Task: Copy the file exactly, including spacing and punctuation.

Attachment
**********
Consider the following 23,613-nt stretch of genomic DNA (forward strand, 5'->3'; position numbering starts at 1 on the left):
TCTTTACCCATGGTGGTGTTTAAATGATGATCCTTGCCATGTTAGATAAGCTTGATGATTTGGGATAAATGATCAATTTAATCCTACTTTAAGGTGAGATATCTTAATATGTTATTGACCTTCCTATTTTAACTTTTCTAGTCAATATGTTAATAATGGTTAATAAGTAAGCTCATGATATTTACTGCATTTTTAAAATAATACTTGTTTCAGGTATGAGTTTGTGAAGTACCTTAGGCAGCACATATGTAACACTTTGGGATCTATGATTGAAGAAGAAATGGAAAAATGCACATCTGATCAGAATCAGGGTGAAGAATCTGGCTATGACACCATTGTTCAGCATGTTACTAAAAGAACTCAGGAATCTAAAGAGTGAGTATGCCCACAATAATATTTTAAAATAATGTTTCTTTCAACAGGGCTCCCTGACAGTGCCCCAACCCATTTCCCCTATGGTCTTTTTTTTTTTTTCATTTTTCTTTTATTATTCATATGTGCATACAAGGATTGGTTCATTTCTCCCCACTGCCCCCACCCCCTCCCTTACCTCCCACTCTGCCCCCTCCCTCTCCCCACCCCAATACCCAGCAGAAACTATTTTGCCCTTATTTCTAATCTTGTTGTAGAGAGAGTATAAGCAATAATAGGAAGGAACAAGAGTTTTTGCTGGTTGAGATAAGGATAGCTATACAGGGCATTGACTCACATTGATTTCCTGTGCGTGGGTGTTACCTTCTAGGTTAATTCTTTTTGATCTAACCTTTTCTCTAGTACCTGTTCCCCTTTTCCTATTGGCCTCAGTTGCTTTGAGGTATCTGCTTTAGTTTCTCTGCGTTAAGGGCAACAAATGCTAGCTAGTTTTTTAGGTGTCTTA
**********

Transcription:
Consider the following 23,613-nt stretch of genomic DNA (forward strand, 5'->3'; position numbering starts at 1 on the left):
TCTTTACCCATGGTGGTGTTTAAATGATGATCCTTGCCATGTTAGATAAGCTTGATGATTTGGGATAAATGATCAATTTAATCCTACTTTAAGGTGAGATATCTTAATATGTTATTGACCTTCCTATTTTAACTTTTCTAGTCAATATGTTAATAATGGTTAATAAGTAAGCTCATGATATTTACTGCATTTTTAAAATAATACTTGTTTCAGGTATGAGTTTGTGAAGTACCTTAGGCAGCACATATGTAACACTTTGGGATCTATGATTGAAGAAGAAATGGAAAAATGCACATCTGATCAGAATCAGGGTGAAGAATCTGGCTATGACACCATTGTTCAGCATGTTACTAAAAGAACTCAGGAATCTAAAGAGTGAGTATGCCCACAATAATATTTTAAAATAATGTTTCTTTCAACAGGGCTCCCTGACAGTGCCCCAACCCATTTCCCCTATGGTCTTTTTTTTTTTTTCATTTTTCTTTTATTATTCATATGTGCATACAAGGATTGGTTCATTTCTCCCCACTGCCCCCACCCCCTCCCTTACCTCCCACTCTGCCCCCTCCCTCTCCCCACCCCAATACCCAGCAGAAACTATTTTGCCCTTATTTCTAATCTTGTTGTAGAGAGAGTATAAGCAATAATAGGAAGGAACAAGAGTTTTTGCTGGTTGAGATAAGGATAGCTATACAGGGCATTGACTCACATTGATTTCCTGTGCGTGGGTGTTACCTTCTAGGTTAATTCTTTTTGATCTAACCTTTTCTCTAGTACCTGTTCCCCTTTTCCTATTGGCCTCAGTTGCTTTGAGGTATCTGCTTTAGTTTCTCTGCGTTAAGGGCAACAAATGCTAGCTAGTTTTTTAGGTGTCTTA